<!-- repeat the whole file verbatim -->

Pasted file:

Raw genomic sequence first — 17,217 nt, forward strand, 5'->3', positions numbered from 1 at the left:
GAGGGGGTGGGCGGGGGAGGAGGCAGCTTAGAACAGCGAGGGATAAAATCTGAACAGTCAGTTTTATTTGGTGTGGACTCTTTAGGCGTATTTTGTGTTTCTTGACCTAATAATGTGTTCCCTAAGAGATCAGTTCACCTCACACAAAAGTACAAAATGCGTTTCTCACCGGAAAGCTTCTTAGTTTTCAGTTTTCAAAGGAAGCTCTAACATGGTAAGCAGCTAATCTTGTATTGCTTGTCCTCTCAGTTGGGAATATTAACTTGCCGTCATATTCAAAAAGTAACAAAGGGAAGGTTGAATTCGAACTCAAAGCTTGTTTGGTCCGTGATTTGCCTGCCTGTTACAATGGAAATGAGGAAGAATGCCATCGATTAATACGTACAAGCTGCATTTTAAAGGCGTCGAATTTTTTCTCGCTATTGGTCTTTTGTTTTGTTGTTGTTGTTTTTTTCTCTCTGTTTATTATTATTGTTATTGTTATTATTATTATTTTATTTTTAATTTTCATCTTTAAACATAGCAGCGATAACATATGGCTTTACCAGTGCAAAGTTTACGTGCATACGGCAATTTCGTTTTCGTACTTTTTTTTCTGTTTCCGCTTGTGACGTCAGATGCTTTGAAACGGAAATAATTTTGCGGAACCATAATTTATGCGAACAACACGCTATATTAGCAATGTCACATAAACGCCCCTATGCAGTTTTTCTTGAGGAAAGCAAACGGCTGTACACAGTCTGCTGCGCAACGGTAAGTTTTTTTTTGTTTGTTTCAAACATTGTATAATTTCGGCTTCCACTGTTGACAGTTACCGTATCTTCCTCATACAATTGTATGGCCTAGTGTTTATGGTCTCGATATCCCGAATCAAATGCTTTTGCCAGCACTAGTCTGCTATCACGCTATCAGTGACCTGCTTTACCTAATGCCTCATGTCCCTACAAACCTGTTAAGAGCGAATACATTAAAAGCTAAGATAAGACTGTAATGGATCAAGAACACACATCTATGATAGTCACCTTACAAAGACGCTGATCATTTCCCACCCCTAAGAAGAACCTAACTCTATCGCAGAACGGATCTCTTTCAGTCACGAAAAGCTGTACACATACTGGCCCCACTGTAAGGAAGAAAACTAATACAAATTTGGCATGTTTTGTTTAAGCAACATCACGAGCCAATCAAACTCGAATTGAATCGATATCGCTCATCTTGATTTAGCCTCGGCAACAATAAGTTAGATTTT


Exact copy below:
Raw genomic sequence first — 17,217 nt, forward strand, 5'->3', positions numbered from 1 at the left:
GAGGGGGTGGGCGGGGGAGGAGGCAGCTTAGAACAGCGAGGGATAAAATCTGAACAGTCAGTTTTATTTGGTGTGGACTCTTTAGGCGTATTTTGTGTTTCTTGACCTAATAATGTGTTCCCTAAGAGATCAGTTCACCTCACACAAAAGTACAAAATGCGTTTCTCACCGGAAAGCTTCTTAGTTTTCAGTTTTCAAAGGAAGCTCTAACATGGTAAGCAGCTAATCTTGTATTGCTTGTCCTCTCAGTTGGGAATATTAACTTGCCGTCATATTCAAAAAGTAACAAAGGGAAGGTTGAATTCGAACTCAAAGCTTGTTTGGTCCGTGATTTGCCTGCCTGTTACAATGGAAATGAGGAAGAATGCCATCGATTAATACGTACAAGCTGCATTTTAAAGGCGTCGAATTTTTTCTCGCTATTGGTCTTTTGTTTTGTTGTTGTTGTTTTTTTCTCTCTGTTTATTATTATTGTTATTGTTATTATTATTATTTTATTTTTAATTTTCATCTTTAAACATAGCAGCGATAACATATGGCTTTACCAGTGCAAAGTTTACGTGCATACGGCAATTTCGTTTTCGTACTTTTTTTTCTGTTTCCGCTTGTGACGTCAGATGCTTTGAAACGGAAATAATTTTGCGGAACCATAATTTATGCGAACAACACGCTATATTAGCAATGTCACATAAACGCCCCTATGCAGTTTTTCTTGAGGAAAGCAAACGGCTGTACACAGTCTGCTGCGCAACGGTAAGTTTTTTTTTGTTTGTTTCAAACATTGTATAATTTCGGCTTCCACTGTTGACAGTTACCGTATCTTCCTCATACAATTGTATGGCCTAGTGTTTATGGTCTCGATATCCCGAATCAAATGCTTTTGCCAGCACTAGTCTGCTATCACGCTATCAGTGACCTGCTTTACCTAATGCCTCATGTCCCTACAAACCTGTTAAGAGCGAATACATTAAAAGCTAAGATAAGACTGTAATGGATCAAGAACACACATCTATGATAGTCACCTTACAAAGACGCTGATCATTTCCCACCCCTAAGAAGAACCTAACTCTATCGCAGAACGGATCTCTTTCAGTCACGAAAAGCTGTACACATACTGGCCCCACTGTAAGGAAGAAAACTAATACAAATTTGGCATGTTTTGTTTAAGCAACATCACGAGCCAATCAAACTCGAATTGAATCGATATCGCTCATCTTGATTTAGCCTCGGCAACAATAAGTTAGATTTT